Darla Shine, wife of White House communications official and former Fox News executive Bill Shine, blasted vaccines following a measles outbreak

By Robyn Merrett
February 13, 2019 08:11 PM
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Credit: Bennett Raglin/WireImage

There is no scientific link between vaccines and autism, according to the Centers for Disease Control.

Darla Shine, wife of White House Deputy Chief of Staff for Communications Bill Shine, is arguing that serious diseases like measles can help fight cancer.

Shine’s screed against vaccines came on Wednesday after CNN reported on a measles outbreak in Clark County, Washington and Oregon.

“Here we go LOL #measlesoutbreak on #CNN #Fake #Hysteria,” Shine, a former Fox News producer, tweeted, slamming CNN’s coverage of the disease.

“The entire Baby Boom population alive today had the #Measles as kids,” Shine — who, along with the White House, did not immediately respond to PEOPLE’s request for comment — continued.

“Bring back our #ChildhoodDisease they keep you healthy & fight cancer.”

Shine went on to claim that she had measles, mumps and chicken pox as a child “and so did every kid I knew.”

Because of this, Shine believes she is immune to the disease.

However, despite claiming to be an anti-vaxxer herself, Shine said, “my kids had #MMR [the measles, mumps and rubella vaccine] so they will never have the life long natural immunity I have.”

“Come breathe on me!” Shine continued, on her Twitter, which was first identified by the Daily Beast.

According to the Centers for Disease Control and Prevention, the MMR vaccine is recommended in preventing measles, mumps and rubella.

“Children should get two doses of MMR vaccine, starting with the first dose at 12 to 15 months of age, and the second dose at 4 through 6 years of age,” the CDC states.

According to the CDC, more than 70,000 measles cases were prevented in the US between 1994 and 2013 as a result of vaccines.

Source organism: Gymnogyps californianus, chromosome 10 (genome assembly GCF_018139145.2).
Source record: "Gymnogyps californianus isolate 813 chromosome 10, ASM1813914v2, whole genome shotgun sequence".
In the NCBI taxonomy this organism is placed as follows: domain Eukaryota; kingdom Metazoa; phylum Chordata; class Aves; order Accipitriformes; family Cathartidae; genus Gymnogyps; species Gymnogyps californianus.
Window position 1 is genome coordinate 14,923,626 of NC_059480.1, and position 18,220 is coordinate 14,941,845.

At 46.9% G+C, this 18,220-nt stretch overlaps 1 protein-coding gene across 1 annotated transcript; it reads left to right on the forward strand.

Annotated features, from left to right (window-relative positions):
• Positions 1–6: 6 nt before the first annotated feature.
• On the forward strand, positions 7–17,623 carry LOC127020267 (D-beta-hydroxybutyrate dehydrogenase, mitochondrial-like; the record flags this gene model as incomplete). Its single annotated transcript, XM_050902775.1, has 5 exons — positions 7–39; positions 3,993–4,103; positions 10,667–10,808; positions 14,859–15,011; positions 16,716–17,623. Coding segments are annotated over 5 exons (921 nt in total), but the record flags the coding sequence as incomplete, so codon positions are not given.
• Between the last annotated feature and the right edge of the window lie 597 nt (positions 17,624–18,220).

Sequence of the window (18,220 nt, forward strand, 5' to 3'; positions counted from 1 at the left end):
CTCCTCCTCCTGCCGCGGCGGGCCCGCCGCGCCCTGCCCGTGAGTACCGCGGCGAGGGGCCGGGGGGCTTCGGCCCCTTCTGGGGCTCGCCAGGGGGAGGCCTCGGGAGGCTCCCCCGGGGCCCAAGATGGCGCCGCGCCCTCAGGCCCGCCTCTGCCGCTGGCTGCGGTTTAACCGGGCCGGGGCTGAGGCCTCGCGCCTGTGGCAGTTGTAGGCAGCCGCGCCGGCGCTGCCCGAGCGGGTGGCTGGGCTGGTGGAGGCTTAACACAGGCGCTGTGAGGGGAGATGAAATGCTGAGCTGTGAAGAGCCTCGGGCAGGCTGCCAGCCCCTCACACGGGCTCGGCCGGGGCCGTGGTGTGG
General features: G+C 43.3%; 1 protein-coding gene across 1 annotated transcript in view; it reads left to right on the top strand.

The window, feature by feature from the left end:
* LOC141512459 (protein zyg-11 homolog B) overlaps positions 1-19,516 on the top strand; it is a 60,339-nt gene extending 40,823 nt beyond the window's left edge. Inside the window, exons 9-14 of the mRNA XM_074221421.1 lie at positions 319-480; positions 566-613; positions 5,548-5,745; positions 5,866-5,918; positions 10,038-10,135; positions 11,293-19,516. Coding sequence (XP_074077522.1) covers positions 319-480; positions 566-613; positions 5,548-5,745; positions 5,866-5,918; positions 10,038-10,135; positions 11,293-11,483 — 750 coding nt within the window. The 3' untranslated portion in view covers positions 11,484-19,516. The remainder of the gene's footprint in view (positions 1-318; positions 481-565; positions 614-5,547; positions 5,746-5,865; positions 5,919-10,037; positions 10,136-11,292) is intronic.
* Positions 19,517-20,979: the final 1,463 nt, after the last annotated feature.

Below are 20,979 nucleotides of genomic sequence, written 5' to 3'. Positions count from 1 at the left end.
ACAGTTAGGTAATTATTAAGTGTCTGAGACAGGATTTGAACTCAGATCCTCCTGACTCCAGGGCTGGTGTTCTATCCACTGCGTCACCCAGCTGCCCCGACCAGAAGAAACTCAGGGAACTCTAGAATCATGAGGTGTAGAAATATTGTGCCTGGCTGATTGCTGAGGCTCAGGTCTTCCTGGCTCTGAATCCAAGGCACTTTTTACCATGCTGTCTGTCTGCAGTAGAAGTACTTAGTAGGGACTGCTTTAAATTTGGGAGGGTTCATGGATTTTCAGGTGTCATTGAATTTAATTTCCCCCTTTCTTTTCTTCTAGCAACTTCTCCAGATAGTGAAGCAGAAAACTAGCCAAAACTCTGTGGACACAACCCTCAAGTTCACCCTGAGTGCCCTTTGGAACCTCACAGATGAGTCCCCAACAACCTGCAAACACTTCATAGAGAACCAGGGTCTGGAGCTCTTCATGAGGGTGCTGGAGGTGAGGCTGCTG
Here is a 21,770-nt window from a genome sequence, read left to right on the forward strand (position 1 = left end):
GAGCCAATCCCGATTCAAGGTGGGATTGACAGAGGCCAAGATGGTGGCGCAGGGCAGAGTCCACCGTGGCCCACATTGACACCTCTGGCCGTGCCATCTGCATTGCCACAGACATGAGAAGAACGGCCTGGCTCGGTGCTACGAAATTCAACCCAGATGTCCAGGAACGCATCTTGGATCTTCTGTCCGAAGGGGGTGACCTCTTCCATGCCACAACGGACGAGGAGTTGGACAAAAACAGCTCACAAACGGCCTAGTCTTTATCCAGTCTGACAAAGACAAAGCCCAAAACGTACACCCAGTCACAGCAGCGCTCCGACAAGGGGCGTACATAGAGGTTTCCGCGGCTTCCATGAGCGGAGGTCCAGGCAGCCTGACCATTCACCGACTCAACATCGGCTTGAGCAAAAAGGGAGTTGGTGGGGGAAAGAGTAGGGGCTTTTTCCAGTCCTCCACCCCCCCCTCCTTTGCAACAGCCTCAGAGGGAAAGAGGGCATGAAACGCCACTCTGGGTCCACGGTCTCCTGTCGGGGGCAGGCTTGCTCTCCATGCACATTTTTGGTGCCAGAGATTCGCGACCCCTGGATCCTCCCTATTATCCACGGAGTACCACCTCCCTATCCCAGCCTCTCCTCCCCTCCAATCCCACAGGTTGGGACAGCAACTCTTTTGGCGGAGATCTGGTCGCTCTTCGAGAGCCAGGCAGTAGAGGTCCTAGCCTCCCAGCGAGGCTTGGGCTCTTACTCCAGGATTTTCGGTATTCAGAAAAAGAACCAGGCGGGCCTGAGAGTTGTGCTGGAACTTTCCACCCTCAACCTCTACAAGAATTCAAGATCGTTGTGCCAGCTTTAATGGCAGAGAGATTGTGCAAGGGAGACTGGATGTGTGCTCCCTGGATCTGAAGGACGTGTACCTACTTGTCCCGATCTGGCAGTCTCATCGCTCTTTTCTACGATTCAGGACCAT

While many Americans, including Shine, survived the disease after it passed, that hasn’t always been the case.

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“In the decade before 1963 when a vaccine became available, nearly all children got measles by the time they were 15 years of age. Also each year, among reported cases, an estimated 400 to 500 people died,” according to the CDC.

There is also no proof that contracting measles can help in the prevention of cancer.

In the end, vaccinations are always the safer route, the CDC says.

Shine’s anti-vaccination rant prompted a number of social media users to fire back at her theories.

“The wife of a top aide to the president is a health hazard. All by herself. Anti-vaxxers are killers, murdering children with fake science, trying to turn their ignorance into a fatal epidemic,” one social media user tweeted.

The World Health Organization named vaccine hesitancy — the “reluctance or refusal to vaccinate despite the availability” — as one of the top threats to global health in 2019.

Each year the World Health Organization, or WHO, publishes a list of the ten biggest threats to world health to set its agenda for the next 12 months. This is the first year that vaccine hesitancy has made the list.

In the United States, those who skip vaccination for themselves or their children often cite religious reasons or the incorrect notion that vaccines lead to autism. (The Centers for Disease Control said there is no scientific link between vaccines and autism.)

WHO also said that choosing not to vaccinate “threatens to reverse progress made in tackling vaccine-preventable diseases.” Over the last few decades several diseases like polio and measles — which were considered eradicated in countries where vaccines were readily available — have seen a resurgence as people have started to reject vaccinations.

“Measles, for example, has seen a 30% increase in cases globally,” WHO said. “The reasons for this rise are complex, and not all of these cases are due to vaccine hesitancy. However, some countries that were close to eliminating the disease have seen a resurgence.”

• With reporting by ADAM CARLSON